This popular Malayan fruit can be roasted, baked, or fried. It tastes like bread and can be substituted for starchy ingredients like rice.
Breadfruit is a type of flowering tree closely related to the mulberry family. Breadfruit is one of the highest-yielding food plants, with a single tree producing upwards of 200 or more fruits per season. In the South Pacific, the trees yield 50 to 150 fruits per year, however, in southern India, normal production is 150 to 200 fruits annually.
The bountiful breadfruit
The ancestors of the Polynesians found the trees growing in the northwest New Guinea area around 3500 years ago. They gave up the rice cultivation they had brought with them from ancient Taiwan, and raised breadfruit wherever they went in the Pacific. Breadfruit then spread west and north through Southeast Asia.
Sir Joseph Banks and others saw the value of breadfruit as a highly productive food in 1769. As President of The Royal Society, Banks offered fame and fortune to anyone who could successfully introduce the breadfruit crop to Britain. William Bligh was appointed to the task, and after surviving a mutiny on the first trip, a second expedition was successful in returning with hundreds of live breadfruit plants.
The wood of the breadfruit tree was one of the most valuable timbers in the construction of traditional houses and furniture in Samoan architecture. Although the wood is not very hard, it is strong, pliable, and termite resistant. The lightness of the breadfruit tree wood makes it perfect for making surfboards. The wood is also used to make traditional Hawaiian drums.
Preparation and cooking
Breadfruit can be eaten once cooked, or can be further processed into a variety of other foods. A common preparation, at least outside the United States, is to take fermented breadfruit and combine it with coconut milk and baked in banana leaves. This is similar to a rice pudding in texture and taste. Whole fruits can be cooked in an open fire, then cored and filled with other foods such as coconut milk, sugar and butter, cooked meats, or other fruits. The filled fruit can be further cooked so that the flavor of the filling permeates the flesh of the breadfruit.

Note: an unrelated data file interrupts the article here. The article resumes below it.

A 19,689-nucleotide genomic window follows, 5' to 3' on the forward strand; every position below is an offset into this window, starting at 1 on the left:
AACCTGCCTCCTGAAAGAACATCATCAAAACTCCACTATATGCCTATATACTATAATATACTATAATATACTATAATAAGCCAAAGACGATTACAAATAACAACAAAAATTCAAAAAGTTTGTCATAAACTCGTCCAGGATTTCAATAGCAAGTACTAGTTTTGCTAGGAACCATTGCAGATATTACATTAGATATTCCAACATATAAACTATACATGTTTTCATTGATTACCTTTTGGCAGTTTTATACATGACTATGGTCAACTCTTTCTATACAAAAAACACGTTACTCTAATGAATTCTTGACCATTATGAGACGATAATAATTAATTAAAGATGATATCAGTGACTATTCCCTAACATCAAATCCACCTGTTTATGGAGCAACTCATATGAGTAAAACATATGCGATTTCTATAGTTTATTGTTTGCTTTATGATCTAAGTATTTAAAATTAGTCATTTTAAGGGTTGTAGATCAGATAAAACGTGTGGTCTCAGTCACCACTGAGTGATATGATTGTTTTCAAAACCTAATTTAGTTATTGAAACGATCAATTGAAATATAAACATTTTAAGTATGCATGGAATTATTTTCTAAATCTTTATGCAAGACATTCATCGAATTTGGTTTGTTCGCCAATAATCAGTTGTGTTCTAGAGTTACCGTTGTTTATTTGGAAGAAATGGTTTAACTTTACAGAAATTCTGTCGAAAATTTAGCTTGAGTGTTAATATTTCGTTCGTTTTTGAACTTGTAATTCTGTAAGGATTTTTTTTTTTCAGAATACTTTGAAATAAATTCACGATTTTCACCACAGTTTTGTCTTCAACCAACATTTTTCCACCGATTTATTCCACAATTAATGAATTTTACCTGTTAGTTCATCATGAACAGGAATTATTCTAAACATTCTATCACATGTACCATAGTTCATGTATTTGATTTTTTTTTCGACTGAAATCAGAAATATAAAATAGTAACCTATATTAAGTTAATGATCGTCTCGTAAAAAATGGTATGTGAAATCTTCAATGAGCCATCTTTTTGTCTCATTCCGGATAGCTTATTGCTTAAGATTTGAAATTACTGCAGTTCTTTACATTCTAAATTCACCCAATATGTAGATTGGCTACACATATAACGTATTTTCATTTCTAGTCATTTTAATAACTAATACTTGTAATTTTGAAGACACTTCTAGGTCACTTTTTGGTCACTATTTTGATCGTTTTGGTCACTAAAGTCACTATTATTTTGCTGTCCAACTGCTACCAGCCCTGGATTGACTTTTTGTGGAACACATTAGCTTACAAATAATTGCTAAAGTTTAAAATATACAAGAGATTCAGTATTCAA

If you get a chance to try breadfruit, you will not be disappointed. Not only is this amazing fruit extremely tasty, it is also highly filling. So, don't let your eyes get bigger than your stomach; be sure to share this tasty treat with your friends.
Although not very well known in Western cooking, it is used in warm climate countries in the Pacific Ocean.
This popular Malayan fruit can be roasted, baked, or fried. It tastes like bread and can be substituted for starchy ingredients like rice. What else can this strange-named fruit do?
The breadfruit holds a treasure chest of nutrition, most notably being rich in fiber. This fiber can help control diabetes and even lower bad cholesterol levels, decreasing the risk for heart attacks. It is currently recommended that adults consume 20 to 35 grams of dietary fiber per day, which is equivalent to two cups of boiled breadfruit. Consider replacing white rice in meals with breadfruit to boost your dietary fiber easily. Breadfruit can also provide a proportion of the recommended requirements for vitamin C, thiamin, riboflavin, niacin, phosphorus, and iron.
Breadfruit - artocarpus altilis (Moraceae)
panapen, pana, good bread, sukun.